Wk5 Ch17.15: uterine Changes in the mestrual cycle

  1. The phases of the menstrual cycle can also be described in terms of uterine events
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  2. Menstrual phase
    • Day 1 is the first day of menstrual flow, and the entire duration of menstruation is known as the menstrual phase (generally about 3 to 5 days in a typical 28-day cycle).
    • During this time, the epithelial lining of the uterus—the endometriumdegenerates, resulting in the menstrual flow.
  3. Proliferative phase
    • The menstrual flow then ceases, and the endometrium begins to thicken as it regenerates under the influence of estrogen.
    • This period of growth, the proliferative phase, lasts for the 10 days or so between cessation of menstruation and the occurrence of ovulation.
  4. Uterine phase: Secretory phase
    • Soon after ovulation, under the influence of progesterone and estrogen from the corpus luteum, the endometrium begins to secrete glycogen in the glandular epithelium, followed by glycoproteins and mucopolysaccharides.
    • The part of the menstrual cycle between ovulation and the onset of the next menstruation is called the secretory phase.
    • As shown in Figure 17.27, the ovarian follicular phase includes the uterine menstrual and proliferative phases, whereas the ovarian luteal phase is the same as the uterine secretory phase.
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  5. Causes of uterine changes during a menstrual cycle- proliferative phase
    • The uterine changes during a menstrual cycle are caused by changes in the plasma concentrations of estrogen and progesterone secreted by the ovaries (see Figure 17.22).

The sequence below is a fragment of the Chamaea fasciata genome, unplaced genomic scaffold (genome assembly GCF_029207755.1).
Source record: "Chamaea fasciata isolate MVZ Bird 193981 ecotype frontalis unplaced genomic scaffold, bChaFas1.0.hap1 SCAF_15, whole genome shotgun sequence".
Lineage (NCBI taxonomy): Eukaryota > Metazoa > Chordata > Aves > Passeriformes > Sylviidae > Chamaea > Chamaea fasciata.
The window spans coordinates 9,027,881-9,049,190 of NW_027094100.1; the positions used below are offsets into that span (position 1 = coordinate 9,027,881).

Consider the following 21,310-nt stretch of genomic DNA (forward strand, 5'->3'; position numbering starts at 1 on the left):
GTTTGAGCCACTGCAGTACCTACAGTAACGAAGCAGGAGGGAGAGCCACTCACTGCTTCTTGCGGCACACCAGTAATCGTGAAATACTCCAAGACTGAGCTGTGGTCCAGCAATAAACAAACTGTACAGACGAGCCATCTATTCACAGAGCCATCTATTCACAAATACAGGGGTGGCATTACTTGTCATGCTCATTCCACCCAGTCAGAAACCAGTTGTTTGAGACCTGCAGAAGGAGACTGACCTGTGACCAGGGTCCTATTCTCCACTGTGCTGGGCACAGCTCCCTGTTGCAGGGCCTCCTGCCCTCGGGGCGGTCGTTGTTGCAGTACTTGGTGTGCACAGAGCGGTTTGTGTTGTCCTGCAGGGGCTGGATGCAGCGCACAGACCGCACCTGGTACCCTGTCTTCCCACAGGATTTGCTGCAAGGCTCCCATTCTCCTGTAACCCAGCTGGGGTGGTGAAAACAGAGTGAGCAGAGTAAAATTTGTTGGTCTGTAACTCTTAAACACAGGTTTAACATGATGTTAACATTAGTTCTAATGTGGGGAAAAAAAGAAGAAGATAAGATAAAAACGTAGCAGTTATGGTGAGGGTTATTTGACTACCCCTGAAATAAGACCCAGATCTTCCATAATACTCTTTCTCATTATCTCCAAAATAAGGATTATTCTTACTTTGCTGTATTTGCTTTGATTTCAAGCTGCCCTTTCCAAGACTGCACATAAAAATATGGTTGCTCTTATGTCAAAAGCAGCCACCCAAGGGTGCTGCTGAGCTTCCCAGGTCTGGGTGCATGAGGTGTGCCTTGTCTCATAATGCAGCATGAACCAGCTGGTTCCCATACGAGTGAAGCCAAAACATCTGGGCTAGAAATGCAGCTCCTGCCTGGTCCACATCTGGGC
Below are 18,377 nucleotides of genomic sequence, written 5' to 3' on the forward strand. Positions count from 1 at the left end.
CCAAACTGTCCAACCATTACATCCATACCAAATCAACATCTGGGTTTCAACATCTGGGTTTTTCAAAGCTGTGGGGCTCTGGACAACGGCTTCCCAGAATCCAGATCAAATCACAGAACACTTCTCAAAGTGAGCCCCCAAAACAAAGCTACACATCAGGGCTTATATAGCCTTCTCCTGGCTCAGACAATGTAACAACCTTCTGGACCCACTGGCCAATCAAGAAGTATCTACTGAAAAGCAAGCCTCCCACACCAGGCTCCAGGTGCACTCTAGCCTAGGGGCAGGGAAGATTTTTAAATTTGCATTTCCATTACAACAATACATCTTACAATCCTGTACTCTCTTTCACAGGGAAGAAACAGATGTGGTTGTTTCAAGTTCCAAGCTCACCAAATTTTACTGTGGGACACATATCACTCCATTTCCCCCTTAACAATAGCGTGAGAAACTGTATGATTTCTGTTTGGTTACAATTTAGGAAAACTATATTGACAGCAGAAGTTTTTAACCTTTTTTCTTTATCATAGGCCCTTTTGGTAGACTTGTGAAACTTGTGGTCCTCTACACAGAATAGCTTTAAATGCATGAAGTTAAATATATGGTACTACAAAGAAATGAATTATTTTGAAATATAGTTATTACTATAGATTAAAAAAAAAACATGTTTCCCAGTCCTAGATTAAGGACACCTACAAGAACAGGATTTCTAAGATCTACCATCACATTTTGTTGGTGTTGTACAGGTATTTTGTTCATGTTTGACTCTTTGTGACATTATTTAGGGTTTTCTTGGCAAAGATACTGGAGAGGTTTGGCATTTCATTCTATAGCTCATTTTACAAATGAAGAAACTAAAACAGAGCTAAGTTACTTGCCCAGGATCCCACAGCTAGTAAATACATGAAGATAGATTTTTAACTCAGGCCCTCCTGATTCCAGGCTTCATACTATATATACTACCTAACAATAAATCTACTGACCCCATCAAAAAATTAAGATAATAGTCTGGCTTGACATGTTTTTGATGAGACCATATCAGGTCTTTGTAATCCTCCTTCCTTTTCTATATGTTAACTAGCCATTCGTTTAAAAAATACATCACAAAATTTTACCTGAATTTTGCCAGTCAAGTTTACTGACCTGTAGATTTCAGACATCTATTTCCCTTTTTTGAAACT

• During the proliferative phase, an increasing plasma estrogen concentration stimulates growth of both the endometrium and the underlying uterine smooth muscle (called the myometrium).
    • In addition, it induces the synthesis of receptors for progesterone in endometrial cells.
  6. Causes of uterine changes during a menstrual cycle- secretory phase
    • Then, following ovulation and formation of the corpus luteum (during the secretory phase), progesterone acts upon this estrogen-primed endometrium to convert it to an actively secreting tissue.
    • The endometrial glands become coiled and filled with glycogen, the blood vessels become more numerous, and enzymes accumulate in the glands and connective tissue.
    • These changes are essential to make the endometrium a hospitable environment for implantation and nourishment of the developing embryo.
    • Progesterone also inhibits myometrial contractions, in large part by opposing the stimulatory actions of estrogen and locally generated prostaglandins. This is very important to ensure that a fertilized egg can safely implant once it arrives in the uterus.
    • Uterine quiescence [inactivity] is maintained by progesterone until the end of the pregnancy and is essential to prevent premature delivery.
    • Estrogen and progesterone also have important effects on the secretion of mucus by the cervix.
    • Under the influence of estrogen alone, this mucus is abundant, clear, and watery. All of these characteristics are most pronounced at the time of ovulation and allow sperm deposited in the vagina to move easily through the mucus on their way to the uterus and fallopian tubes.
    • In contrast, progesterone, present in significant concentrations only after ovulation, causes the mucus to become thick and sticky—in essence, a “plug” that prevents bacteria from entering the uterus from the vagina. The antibacterial blockage protects the uterus and the embryo if fertilization has occurred.
  7. Uterine changes- degeneration of corpus luteum